But my rides had been exhilarating and in the end Champ and I had worked out our differences and mended our fences. We bonded and all I had to do was think and he'd respond.

My riding aids I'd trained so hard for didn't work on Poco. How ironic that I would have been able to ride Poco easier if I'd never taken lessons!  Round and round the arena we've gone and as much as I like Poco, something is missing. I've enjoyed the pleasure of riding, but I'm missing the purpose of riding.

I miss the thrill of achieving a goal, the push of one's very best effort that brings such a high that it makes you punch your arm up into the air and then throw your arms around your horses' neck. I miss dancing in my saddle from the joy of a well-done accomplishment or floating back to unsaddle my horse because I did it (whatever it was). I miss the purpose of needing to go ride my horse so I can work towards a certain goal vs. riding my horse with no goal.

I started this road two years ago and I sure didn't get here overnight. I now know that the purpose of riding is what I've been missing. It defines who I am, it gives me a reason to eat healthy and keep fit, it allows me to dance in my saddle. I've missed dancing, but someday soon I hope to return to a purpose in riding and dance again.
Well, this is where I stand today.  In the year 2011, I'll continue to ride Poco and love him to death.  But I will also be searching for a new horse to dance with.

I've always felt that one of the best things about horses is the road it takes one down.  I don't believe anybody knows everything about horses (although some people seem to think they are an exception to that thought).  I find the learning as one goes down the road, the experiences, interaction and feeling of achievement to be some of the best things about horses (not to mention how good they smell when you put your nose in their neck).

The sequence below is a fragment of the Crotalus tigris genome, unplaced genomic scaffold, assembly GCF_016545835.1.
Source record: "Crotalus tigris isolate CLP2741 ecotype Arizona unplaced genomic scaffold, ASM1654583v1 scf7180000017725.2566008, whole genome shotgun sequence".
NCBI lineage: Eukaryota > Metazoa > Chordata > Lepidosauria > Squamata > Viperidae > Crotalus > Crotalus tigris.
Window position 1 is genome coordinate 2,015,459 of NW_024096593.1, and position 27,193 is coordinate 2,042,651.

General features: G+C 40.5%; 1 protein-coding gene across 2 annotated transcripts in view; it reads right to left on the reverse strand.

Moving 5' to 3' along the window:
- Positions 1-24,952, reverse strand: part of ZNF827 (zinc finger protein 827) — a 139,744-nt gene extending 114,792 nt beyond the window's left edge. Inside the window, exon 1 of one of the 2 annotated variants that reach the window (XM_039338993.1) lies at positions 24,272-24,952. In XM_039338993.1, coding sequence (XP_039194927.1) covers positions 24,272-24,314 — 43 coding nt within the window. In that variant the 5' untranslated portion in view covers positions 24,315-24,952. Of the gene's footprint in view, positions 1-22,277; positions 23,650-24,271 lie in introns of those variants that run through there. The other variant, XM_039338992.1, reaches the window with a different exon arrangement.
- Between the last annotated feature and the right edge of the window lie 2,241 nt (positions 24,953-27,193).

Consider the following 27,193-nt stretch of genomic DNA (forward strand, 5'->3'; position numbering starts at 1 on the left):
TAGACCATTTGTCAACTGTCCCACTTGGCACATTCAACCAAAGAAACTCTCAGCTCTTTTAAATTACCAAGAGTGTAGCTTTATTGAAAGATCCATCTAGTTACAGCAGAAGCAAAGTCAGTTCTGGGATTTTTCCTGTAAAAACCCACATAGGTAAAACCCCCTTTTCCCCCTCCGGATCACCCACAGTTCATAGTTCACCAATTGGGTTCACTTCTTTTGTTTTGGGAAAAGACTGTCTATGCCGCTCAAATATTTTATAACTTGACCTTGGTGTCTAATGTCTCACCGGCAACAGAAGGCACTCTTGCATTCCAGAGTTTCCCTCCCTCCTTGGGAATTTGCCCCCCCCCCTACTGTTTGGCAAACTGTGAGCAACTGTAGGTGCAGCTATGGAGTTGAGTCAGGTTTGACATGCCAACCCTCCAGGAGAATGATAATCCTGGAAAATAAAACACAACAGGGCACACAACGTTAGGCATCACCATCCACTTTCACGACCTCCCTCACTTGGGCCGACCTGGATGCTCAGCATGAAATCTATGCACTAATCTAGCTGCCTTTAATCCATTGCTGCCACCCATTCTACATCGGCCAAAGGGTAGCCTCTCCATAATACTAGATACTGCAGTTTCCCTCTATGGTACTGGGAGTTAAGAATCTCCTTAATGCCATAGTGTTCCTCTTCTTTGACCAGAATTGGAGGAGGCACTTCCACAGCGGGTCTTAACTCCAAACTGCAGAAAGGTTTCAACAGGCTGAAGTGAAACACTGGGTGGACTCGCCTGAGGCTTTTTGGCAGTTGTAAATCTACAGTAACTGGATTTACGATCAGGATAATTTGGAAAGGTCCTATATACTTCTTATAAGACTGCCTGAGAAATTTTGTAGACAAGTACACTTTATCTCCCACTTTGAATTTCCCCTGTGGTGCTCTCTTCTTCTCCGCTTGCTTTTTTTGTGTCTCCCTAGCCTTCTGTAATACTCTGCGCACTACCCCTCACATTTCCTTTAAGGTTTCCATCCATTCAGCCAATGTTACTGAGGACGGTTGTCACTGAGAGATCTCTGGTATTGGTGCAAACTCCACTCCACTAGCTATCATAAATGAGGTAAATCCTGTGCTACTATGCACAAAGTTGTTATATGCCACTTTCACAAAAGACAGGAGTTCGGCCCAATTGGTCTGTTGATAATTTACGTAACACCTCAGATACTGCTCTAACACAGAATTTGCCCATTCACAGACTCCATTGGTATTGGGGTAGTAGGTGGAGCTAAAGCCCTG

To those who have commented on my Posts in 2010, I want to thank you.  Your comments and suggestions have meant much to me.  I look forward to 2011 and sharing my experiences on 50+Horses.  Happy New Year!

Tuesday, December 21, 2010

What's In a Name

Everybody gets renamed at our house, both people and animals.  Of course everybody comes with their official name, but that only lasts so long.  Being part of this family includes being renamed.

Poco has only been with us for six months so his list of names is pretty short.  So far he has picked up the name Poco Dot due to his Appaloosa markings as well as Poke.

It seems the longer we have our pets, the more names they earn.  For instance our dog, Hank, has "earned" numerous names. 

As a puppy he was called Lucky (To Be Alive) which transformed into Lookie (To Be Alive), which transformed to plain old Lookie. 

He picked up this name (due to his lack of intelligence) as a young pup in chasing any horse that would run, which he thought was a great game.  This not only included chasing all of our horses, but also the neighbor's valuable Andalusian Stallions and Mares.  As he narrowly escaped lashing hooves, he truly earned the name Lookie (To Be Alive).

Lookie turned to Shiest (sp?), which my husband called Hank for the numerous things that puppies do, including chewing up our window sills in the kitchen, etc.

Shiest turned into Pogo Shiest when Hank was then placed in the laundry room while we were away, where he couldn't do (much) damage.  As we'd drive up our road towards the house, in the distance one could see a brown head repeatedly pop up and down in the laundry room window, just like someone on a pogo stick (if you're over 50, you know what that is).

Tori, the Anatolian Sheppard who lives next door is Hank's best buddy.  Tori became Trica and Hank then became Booshka.  Today I call Tori, "Tee" and I call Hank "Boosh".

Sunny Bear, our older Belgian, became Bear.  In the winter he gets a big furry coat like a Bear.  Bear turned into Bee and now I either call him Bee or Mr. Bee.

Gus has been with us a little over a year.  So far he has become Gussie (my husband hates it when I call him that) and Mr. G.

Together they are now called The Belgies.

We picked up a new kitten this last summer to replace our elderly cat we had to have put down.  Our elderly cat's name was Cali.  She was a grand lady and was known as MS. Cali.  She also picked our daughter as her "people".  So when it was time to bring home our new kitten, our daughter picked the name of our new kitten - Chloe.

But upon arrival I was so stunned by how small she was!  I remarked she was just a smidge of a kitten, and the name Smidge soon became Chloe's new name.

For reasons I have no wherefore of why, I started calling her Smidge Tuna.  Today I call her Tuna, or Tune.

Names also change for the humans at our house.  As a child our daughter used to love the book by Beatrice Potter called, "The Story of Squirrel Nutkin".  Somehow that became her family name and today at almost 21 years of age, I still call her Squirrel.

My husband is a big guy and has six toes on one of his feet.  He became Big Toe, who I commonly refer to as Toe.

As for me, I've picked up names too.  My husband calls me Tootsette and my extended family call me Orie or Ore.

What's in a name?  In our house there is a lot in a name!  :)

Sunday, December 19, 2010

A Little Breeze?